Joona said...

From my kitchen armchair perspective I've always wondered if (free) improvisation musicians feel the weight of tradition more heavily than musicians working in other idioms.

In any case, the weight of tradition and expectations does indeed feel quite heavy when it comes to an institution like the sax/drums duo. Admittedly I do have a bad habit of comparing every recent sax/drums release to Paal Nilssen-Love & Ken Vandermark. Ironically enough, René Aquarius' pulsating drumming takes me back to the '60s and '70s. But as a whole, the droning, trance-like feel of this record does situate it in the 21st century. Or does it?

But then again, where can you escape conventions and expectations? Surely not in Britain or in Germany. Hell, even in Sweden or Norway tradition weighs on you. Also consider the new release "The New Wave Of Dutch Heavy Jazz". Emphasis is on a "new wave". As I ponder the relationship between tradition (expectation) and innovation, Brötzmann's emphasis on "struggle" becomes even more obvious. I think Derek Bailey touched on something essential when he defined free improvisation as "playing without memory".

Colin Green said...

I think Bailey's take on things was very much sui generis. He just didn't like the idea of a tradition at all, contrary to most musicians. My impression - and it's not much more than that - is that in the last fifty years, and the perspective that brings, there's been an increasing appreciation of tradition and diminution of innovation, with a greater focus on depth and refinement. The balance of the scales has changed, which shouldn't be surprising. Sometimes we forget that free jazz, like all other music, moves on. We don't live in a perpetual 1968. There's also less pressure than there once was. There really aren't any points left to prove.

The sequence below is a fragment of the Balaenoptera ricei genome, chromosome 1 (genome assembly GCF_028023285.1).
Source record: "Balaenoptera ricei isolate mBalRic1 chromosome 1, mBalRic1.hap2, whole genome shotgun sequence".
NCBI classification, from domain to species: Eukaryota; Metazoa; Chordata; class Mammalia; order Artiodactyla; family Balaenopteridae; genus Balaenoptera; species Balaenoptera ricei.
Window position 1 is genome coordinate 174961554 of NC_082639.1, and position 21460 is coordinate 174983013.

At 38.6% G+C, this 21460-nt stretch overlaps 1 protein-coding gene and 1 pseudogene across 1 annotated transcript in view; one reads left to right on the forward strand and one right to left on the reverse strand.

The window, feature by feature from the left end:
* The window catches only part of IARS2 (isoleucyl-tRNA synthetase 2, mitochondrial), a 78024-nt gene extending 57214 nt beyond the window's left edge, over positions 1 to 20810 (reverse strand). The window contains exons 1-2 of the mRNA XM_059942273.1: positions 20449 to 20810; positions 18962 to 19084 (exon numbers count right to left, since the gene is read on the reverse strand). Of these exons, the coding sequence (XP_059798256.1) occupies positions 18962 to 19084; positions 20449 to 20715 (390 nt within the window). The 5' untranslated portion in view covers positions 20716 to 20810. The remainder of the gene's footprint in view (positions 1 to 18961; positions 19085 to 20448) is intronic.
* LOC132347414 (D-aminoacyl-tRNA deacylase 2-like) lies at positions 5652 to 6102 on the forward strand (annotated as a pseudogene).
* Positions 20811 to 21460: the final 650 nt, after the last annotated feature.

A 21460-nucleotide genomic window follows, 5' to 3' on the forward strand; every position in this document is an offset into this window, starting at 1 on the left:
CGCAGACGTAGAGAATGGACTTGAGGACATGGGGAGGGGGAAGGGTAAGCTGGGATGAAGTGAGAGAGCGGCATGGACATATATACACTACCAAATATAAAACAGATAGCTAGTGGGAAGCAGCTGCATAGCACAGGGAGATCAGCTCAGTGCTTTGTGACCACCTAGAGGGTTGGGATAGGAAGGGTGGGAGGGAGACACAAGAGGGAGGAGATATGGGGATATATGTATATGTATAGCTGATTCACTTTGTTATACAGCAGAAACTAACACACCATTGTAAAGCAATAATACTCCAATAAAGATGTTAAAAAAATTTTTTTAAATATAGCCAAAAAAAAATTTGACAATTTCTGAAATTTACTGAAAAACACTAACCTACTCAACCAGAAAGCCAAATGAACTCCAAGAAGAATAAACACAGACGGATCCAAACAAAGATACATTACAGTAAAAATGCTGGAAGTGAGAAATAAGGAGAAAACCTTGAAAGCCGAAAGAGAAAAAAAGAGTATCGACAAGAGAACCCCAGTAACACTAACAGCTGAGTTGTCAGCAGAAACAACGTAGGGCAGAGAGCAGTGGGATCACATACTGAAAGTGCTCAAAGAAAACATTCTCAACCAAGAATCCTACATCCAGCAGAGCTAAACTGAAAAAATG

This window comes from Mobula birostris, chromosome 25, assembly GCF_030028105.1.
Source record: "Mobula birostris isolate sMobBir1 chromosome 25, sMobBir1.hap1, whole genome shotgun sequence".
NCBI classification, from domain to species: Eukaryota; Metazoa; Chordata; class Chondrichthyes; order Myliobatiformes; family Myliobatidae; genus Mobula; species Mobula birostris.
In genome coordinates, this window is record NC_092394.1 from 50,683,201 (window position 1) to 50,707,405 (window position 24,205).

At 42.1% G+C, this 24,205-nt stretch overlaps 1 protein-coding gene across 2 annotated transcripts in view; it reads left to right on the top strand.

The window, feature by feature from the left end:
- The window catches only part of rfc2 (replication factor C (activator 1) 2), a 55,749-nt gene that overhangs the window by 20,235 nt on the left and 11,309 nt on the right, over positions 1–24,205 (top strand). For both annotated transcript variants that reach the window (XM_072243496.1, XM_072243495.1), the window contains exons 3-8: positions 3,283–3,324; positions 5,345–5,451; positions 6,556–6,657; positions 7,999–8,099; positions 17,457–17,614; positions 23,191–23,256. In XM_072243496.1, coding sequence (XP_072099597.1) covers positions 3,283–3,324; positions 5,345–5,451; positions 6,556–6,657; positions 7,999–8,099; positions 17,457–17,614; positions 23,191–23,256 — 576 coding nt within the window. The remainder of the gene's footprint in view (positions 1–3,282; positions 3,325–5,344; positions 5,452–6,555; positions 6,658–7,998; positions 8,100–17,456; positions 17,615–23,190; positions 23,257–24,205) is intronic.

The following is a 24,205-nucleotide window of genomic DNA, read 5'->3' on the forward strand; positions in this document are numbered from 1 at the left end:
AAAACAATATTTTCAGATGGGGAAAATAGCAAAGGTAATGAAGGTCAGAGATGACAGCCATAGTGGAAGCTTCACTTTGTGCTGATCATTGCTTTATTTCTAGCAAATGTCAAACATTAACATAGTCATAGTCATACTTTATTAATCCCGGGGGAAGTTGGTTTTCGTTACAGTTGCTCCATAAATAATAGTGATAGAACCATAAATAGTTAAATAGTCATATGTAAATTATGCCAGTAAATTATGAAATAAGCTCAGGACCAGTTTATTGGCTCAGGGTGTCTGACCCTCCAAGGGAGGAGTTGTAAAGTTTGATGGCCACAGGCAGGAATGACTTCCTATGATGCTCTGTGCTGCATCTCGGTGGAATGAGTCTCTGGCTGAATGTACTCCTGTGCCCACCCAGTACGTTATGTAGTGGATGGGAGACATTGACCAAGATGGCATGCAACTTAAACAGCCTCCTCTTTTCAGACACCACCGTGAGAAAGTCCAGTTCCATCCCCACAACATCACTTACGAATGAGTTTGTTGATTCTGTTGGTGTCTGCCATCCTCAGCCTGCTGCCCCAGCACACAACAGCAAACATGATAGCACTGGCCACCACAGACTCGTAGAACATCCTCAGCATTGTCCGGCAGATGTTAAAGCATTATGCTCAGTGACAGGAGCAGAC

Paul said...

There is certainly sub-genres of free jazz/improv that are in constant state of refinement and reworking, but I think one area that is open to exploration that just didn't exist in 1968 is the use of digital processing, especially in live settings - it's an area that fascinates me and I don't always like, but when done well, it's really quite effective.

Colin Green said...

You're right Paul, electronic processing existed on 1968, but going digital brought about significant technical advancements.Whether that has resulted in musical progress is another matter, however. I'll be discussing these issues in a review I hope to have finished soon and which should appear this month.